"So," said the optometrist as she opened Charlie's file. I had called for an appointment about two weeks ago, concerned about Charlie squeezing his left eye. "You haven't been here for a year," the optometrist said and so, after picking up a giggly-grinning Charlie who walked to the school office with one of his favorite school instructors, off to see "Docktour!" we went.
"How's he doing?" asked the optometrist.
"Really good," I said. "Turn on," said Charlie, holding up a quite battered Barney video that I am quite sure he had been thinking about ever since hearing he was going to see the optometrist last night. Another child had been holding onto this video in the waiting room and tried to secretly shove it into his mother's bag as she talked to the optometrist. Charlie raced in and then out the door and down the concrete walkway, then back in and out: The optometrist used to have a therapy dog (she was helping to train Melody) in her office; Charlie had always liked her (the dog was in a cage) but with his current dog-fear, I suspect the possibility of having to get close to any dog weighed heavily on him, and kept him running.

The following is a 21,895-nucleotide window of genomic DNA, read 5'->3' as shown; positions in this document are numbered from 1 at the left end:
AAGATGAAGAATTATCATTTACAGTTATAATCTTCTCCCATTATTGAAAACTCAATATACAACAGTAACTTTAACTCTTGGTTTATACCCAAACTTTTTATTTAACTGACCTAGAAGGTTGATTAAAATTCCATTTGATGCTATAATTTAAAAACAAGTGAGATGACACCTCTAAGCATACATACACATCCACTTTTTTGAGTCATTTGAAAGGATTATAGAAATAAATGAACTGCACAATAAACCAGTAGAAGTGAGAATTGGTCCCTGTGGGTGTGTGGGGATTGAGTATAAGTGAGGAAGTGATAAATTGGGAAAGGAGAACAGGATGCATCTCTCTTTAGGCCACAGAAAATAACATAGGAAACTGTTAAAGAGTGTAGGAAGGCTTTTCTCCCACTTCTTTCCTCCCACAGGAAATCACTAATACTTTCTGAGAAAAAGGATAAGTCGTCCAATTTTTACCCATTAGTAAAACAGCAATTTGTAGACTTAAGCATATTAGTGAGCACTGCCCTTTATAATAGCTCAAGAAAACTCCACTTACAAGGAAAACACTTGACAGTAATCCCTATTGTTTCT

"Melody hasn't been in this office for two years," the optometrist frowned. Then she got back to work at her desk, me across from her, Charlie in the exam chair. "Now last time----17 headbangs in one day."
"Turn on," said Charlie. I explained Charlie's educational odyssey of the past year----two different public school districts, a month home last November because school was no longer a place he could be safe, his private autism school that closed in June. "I want Barney," said Charlie and I went to get one of the stuffed purple dinosaurs he was eyeing. He held a big and a little Barney as the doctor tested his vision with a patch over each eye (Charlie sat still so that it stayed on and did not pull it off as he has every time before). She shone lights into his eyes so she could look at his retinas and I placed one hand very, very lightly on the back of his head to keep his chin from moving. She put in drops to dilate his pupils. Charlie watched five minutes of Barney's Songs (this is a really old video---as in the kids must be from the original Backyard Gang----there was a song about "sandwiches around the world"). She noted that Charlie's vision is 20/20 and that he is still somewhat farsighted (125).